The French weren't the first to make wine? Mon dieu! But as anyone who has sipped a Bordeaux, Champagne or Burgundy can tell you, the French got pretty good at it once they learned how. And thanks to some molecular archaeology, researchers can now confirm they picked up these skills as early as 425 B.C.
So who taught the French the art of viniculture? Probably the ancient Italians, says the man with perhaps the coolest nickname in science research — the "Indiana Jones of alcohol," Patrick McGovern.
Mississippi lawmakers have embarked on a controversial campaign to discourage older men from having sex with teenagers.
Starting in July, doctors and midwives in the state will be required by law to collect samples of umbilical cord blood from babies born to some girls under the age of 16. Officials will analyze the samples and try to identify the fathers through matches in the state's DNA database.
If you could travel back in time about 8 million years, you'd find a creature in an African tree that was the ancestor of all current apes and humans. And that creature in all likelihood would have spent a big part of its day munching leaves and fruit — pretty much what apes eat now.
This is the season of night noises, chirps, buzzes, little cries. The air is telling you, "Things are going on out here," and if you like you can step out onto the porch and do what the writer Rachel Carson did back in 1956: She played a hunting game. The rules were simple: You stand outdoors, near the house. You go quiet. When you hear something interesting, you either: a) take a flashlight and go hunt for it; or b) you don't go anywhere. You just imagine it.
The best find Rachel Carson ever made, she never found.
Friday's tornadoes came less than two weeks after an F-5 tornado destroyed a large section of Moore, just south of Oklahoma City. Both episodes raise two sides of one question: When caught in a tornado's path, should you run or hide?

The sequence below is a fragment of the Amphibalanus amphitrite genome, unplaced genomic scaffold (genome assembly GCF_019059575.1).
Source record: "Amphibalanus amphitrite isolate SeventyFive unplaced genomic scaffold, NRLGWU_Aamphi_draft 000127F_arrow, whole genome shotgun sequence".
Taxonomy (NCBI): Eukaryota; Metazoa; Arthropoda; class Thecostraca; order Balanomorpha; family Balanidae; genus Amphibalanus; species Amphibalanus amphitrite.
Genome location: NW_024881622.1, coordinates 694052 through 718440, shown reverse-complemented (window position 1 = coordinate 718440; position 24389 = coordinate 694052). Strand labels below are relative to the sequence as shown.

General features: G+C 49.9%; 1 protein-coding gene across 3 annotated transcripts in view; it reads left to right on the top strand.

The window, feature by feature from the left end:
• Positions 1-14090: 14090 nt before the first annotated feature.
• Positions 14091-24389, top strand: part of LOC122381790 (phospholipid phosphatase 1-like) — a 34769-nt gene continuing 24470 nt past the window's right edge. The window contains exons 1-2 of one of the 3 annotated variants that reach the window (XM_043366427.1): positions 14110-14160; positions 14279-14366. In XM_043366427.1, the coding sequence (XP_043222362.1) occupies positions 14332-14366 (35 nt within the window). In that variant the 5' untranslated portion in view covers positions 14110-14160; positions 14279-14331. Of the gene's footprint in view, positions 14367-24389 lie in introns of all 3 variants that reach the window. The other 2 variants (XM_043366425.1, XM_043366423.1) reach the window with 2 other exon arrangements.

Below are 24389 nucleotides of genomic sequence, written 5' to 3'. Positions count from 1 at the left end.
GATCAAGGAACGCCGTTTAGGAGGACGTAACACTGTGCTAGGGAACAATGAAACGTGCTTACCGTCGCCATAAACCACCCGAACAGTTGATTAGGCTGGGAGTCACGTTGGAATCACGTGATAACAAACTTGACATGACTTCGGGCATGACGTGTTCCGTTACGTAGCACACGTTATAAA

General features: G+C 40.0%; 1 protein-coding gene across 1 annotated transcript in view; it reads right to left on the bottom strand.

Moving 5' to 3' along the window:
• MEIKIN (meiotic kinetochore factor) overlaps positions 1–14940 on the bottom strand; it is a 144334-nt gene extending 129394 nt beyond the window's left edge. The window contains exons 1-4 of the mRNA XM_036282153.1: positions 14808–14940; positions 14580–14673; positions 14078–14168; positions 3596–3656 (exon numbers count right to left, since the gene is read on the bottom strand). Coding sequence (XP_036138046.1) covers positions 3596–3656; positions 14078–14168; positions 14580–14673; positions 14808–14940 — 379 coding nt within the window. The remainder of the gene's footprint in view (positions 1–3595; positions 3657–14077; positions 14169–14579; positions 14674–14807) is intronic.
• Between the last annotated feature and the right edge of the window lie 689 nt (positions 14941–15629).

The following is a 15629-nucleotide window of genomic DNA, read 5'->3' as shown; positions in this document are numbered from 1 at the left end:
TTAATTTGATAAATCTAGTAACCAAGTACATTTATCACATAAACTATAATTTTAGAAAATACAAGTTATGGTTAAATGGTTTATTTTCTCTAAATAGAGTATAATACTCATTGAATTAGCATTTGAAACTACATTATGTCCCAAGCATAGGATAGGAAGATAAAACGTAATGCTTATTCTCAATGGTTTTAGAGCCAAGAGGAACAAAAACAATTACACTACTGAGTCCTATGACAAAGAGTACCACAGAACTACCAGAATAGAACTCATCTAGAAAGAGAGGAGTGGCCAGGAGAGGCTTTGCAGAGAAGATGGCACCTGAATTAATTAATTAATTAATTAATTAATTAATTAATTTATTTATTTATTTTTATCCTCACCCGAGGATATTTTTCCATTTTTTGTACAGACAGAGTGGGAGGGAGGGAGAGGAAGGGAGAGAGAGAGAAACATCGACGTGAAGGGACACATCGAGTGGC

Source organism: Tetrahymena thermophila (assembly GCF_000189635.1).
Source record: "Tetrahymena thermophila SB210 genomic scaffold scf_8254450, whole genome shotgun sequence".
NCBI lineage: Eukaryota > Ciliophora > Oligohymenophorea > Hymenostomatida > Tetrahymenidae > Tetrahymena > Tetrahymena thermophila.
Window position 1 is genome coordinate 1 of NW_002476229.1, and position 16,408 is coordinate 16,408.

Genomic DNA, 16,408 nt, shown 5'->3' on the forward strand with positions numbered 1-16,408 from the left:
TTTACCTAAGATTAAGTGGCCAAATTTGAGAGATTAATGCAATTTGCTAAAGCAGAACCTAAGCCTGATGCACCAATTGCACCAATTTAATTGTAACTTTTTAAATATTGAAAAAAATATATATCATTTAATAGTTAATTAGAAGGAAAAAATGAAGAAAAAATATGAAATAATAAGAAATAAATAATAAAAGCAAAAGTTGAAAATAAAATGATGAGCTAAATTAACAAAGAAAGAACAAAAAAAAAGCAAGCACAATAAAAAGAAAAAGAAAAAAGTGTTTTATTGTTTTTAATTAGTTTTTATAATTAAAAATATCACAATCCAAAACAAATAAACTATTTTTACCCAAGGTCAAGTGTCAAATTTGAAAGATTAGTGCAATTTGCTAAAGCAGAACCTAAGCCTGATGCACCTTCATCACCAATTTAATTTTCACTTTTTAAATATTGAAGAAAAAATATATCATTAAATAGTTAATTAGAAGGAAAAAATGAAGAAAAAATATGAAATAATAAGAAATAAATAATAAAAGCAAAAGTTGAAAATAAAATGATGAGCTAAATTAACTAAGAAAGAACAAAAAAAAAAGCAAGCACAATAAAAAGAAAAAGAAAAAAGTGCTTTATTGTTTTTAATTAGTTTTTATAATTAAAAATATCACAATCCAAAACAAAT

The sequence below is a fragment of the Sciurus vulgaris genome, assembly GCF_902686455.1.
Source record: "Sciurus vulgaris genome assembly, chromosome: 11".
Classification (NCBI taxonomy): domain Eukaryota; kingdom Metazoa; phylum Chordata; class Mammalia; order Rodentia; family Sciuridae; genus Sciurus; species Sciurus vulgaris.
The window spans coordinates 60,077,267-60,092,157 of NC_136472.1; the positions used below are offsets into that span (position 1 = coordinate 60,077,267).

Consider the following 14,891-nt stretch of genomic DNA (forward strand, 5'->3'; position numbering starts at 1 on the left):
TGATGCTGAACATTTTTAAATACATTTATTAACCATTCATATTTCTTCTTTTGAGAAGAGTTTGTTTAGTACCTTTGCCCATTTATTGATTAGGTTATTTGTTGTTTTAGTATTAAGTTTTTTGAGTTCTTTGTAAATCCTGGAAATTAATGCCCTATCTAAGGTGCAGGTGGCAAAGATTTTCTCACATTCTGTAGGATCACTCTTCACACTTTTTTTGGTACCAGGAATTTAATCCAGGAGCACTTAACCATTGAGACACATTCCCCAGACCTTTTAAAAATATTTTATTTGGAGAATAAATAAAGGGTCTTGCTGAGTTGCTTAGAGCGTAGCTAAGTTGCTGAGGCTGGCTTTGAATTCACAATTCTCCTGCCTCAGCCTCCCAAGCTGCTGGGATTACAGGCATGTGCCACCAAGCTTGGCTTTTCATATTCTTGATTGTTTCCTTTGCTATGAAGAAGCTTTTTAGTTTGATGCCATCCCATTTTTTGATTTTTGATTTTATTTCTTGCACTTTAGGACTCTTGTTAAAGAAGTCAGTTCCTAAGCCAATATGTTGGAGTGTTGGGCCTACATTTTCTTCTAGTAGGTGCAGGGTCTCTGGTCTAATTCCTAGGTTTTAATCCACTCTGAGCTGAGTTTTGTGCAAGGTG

For Morning Edition the day after the powerful tornado on May 20, NPR's Wade Goodwyn spoke with Molly Edwards, who was covered in pink insulation and standing on the rubble of her home with her family.
Hurricane season begins Saturday, and the National Oceanic and Atmospheric Administration is forecasting an active season, with perhaps seven to 11 hurricanes.
With memories of last year's destruction from Hurricane Sandy still fresh, meteorologists are working on ways to improve how they forecast storms and communicate warnings to the public.
When Sandy was making its way northward in the Atlantic and began to turn toward the East Coast, the National Hurricane Center tried to emphasize the danger that storm surge posed for residents, especially those near New York City.
Scientists in Siberia say they've extracted blood samples from the carcass of a 10,000-year-old woolly mammoth, reviving speculation that a clone of the extinct animal might someday walk the earth, if scientists are able to find living cells. But researchers say the find, which also included well-preserved muscle tissue, must be studied further to know its potential.
This is coming to you from Venice, where I am attending the opening of the Art Biennale.
I find myself interested in Tino Sehgal's live piece installed in one of the main galleries of the Giardini. If the piece has a title, it isn't posted anywhere. I say "live piece" rather than "performance" because the work itself seems crafted precisely to question the nature of performance.